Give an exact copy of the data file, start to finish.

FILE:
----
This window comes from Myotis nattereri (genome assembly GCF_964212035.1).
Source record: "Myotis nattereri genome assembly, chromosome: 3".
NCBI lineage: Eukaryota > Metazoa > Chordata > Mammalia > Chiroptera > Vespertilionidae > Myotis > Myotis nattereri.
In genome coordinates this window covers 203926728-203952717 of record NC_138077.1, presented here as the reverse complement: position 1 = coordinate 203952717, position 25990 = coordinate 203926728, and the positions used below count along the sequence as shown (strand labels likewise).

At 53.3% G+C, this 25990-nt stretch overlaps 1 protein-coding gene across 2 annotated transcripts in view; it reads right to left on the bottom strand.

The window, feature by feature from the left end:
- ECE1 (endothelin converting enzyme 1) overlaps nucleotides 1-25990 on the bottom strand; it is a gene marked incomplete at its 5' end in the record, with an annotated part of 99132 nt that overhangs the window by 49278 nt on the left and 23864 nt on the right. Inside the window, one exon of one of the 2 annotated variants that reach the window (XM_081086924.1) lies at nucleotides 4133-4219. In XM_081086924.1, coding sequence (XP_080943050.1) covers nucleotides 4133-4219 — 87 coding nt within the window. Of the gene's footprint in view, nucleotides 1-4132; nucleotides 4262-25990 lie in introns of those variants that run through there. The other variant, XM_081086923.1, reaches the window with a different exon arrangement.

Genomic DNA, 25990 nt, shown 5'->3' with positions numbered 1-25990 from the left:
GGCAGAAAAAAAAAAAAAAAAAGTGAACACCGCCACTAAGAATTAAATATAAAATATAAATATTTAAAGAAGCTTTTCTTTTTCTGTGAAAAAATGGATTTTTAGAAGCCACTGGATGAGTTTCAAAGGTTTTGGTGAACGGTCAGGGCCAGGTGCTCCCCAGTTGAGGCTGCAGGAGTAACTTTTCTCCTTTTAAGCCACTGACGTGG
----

This window comes from Myotis nattereri (genome assembly GCF_964212035.1).
Source record: "Myotis nattereri genome assembly, chromosome: 3".
NCBI lineage: Eukaryota > Metazoa > Chordata > Mammalia > Chiroptera > Vespertilionidae > Myotis > Myotis nattereri.
In genome coordinates this window covers 203926728-203952717 of record NC_138077.1, presented here as the reverse complement: position 1 = coordinate 203952717, position 25990 = coordinate 203926728, and the positions used below count along the sequence as shown (strand labels likewise).

At 53.3% G+C, this 25990-nt stretch overlaps 1 protein-coding gene across 2 annotated transcripts in view; it reads right to left on the bottom strand.

The window, feature by feature from the left end:
- ECE1 (endothelin converting enzyme 1) overlaps nucleotides 1-25990 on the bottom strand; it is a gene marked incomplete at its 5' end in the record, with an annotated part of 99132 nt that overhangs the window by 49278 nt on the left and 23864 nt on the right. Inside the window, one exon of one of the 2 annotated variants that reach the window (XM_081086924.1) lies at nucleotides 4133-4219. In XM_081086924.1, coding sequence (XP_080943050.1) covers nucleotides 4133-4219 — 87 coding nt within the window. Of the gene's footprint in view, nucleotides 1-4132; nucleotides 4262-25990 lie in introns of those variants that run through there. The other variant, XM_081086923.1, reaches the window with a different exon arrangement.

Genomic DNA, 25990 nt, shown 5'->3' with positions numbered 1-25990 from the left:
GGCAGAAAAAAAAAAAAAAAAAGTGAACACCGCCACTAAGAATTAAATATAAAATATAAATATTTAAAGAAGCTTTTCTTTTTCTGTGAAAAAATGGATTTTTAGAAGCCACTGGATGAGTTTCAAAGGTTTTGGTGAACGGTCAGGGCCAGGTGCTCCCCAGTTGAGGCTGCAGGAGTAACTTTTCTCCTTTTAAGCCACTGACGTGG